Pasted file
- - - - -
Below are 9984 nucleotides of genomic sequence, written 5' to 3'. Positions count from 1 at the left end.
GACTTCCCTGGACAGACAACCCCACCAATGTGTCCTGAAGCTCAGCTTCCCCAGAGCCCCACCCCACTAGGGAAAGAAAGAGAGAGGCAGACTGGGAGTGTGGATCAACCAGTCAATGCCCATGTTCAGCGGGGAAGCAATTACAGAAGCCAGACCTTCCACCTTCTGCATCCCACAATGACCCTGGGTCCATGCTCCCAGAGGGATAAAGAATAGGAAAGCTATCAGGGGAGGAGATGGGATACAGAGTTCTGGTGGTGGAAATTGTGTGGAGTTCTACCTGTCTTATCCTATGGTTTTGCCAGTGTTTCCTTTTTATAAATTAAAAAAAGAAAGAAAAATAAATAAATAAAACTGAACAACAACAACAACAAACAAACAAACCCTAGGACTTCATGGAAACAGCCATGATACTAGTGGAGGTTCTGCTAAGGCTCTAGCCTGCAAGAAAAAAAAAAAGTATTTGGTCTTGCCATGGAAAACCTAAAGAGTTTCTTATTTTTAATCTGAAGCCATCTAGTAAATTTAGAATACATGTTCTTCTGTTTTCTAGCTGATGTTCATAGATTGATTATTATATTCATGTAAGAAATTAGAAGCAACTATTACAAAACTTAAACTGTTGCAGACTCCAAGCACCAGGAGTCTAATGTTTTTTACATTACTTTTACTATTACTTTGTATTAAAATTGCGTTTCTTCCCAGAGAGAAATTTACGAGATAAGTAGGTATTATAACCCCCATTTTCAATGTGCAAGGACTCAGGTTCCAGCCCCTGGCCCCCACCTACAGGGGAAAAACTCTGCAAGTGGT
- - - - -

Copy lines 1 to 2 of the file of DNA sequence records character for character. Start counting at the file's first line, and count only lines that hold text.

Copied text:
Below are 9984 nucleotides of genomic sequence, written 5' to 3'. Positions count from 1 at the left end.
GACTTCCCTGGACAGACAACCCCACCAATGTGTCCTGAAGCTCAGCTTCCCCAGAGCCCCACCCCACTAGGGAAAGAAAGAGAGAGGCAGACTGGGAGTGTGGATCAACCAGTCAATGCCCATGTTCAGCGGGGAAGCAATTACAGAAGCCAGACCTTCCACCTTCTGCATCCCACAATGACCCTGGGTCCATGCTCCCAGAGGGATAAAGAATAGGAAAGCTATCAGGGGAGGAGATGGGATACAGAGTTCTGGTGGTGGAAATTGTGTGGAGTTCTACCTGTCTTATCCTATGGTTTTGCCAGTGTTTCCTTTTTATAAATTAAAAAAAGAAAGAAAAATAAATAAATAAAACTGAACAACAACAACAACAAACAAACAAACCCTAGGACTTCATGGAAACAGCCATGATACTAGTGGAGGTTCTGCTAAGGCTCTAGCCTGCAAGAAAAAAAAAAAGTATTTGGTCTTGCCATGGAAAACCTAAAGAGTTTCTTATTTTTAATCTGAAGCCATCTAGTAAATTTAGAATACATGTTCTTCTGTTTTCTAGCTGATGTTCATAGATTGATTATTATATTCATGTAAGAAATTAGAAGCAACTATTACAAAACTTAAACTGTTGCAGACTCCAAGCACCAGGAGTCTAATGTTTTTTACATTACTTTTACTATTACTTTGTATTAAAATTGCGTTTCTTCCCAGAGAGAAATTTACGAGATAAGTAGGTATTATAACCCCCATTTTCAATGTGCAAGGACTCAGGTTCCAGCCCCTGGCCCCCACCTACAGGGGAAAAACTCTGCAAGTGGT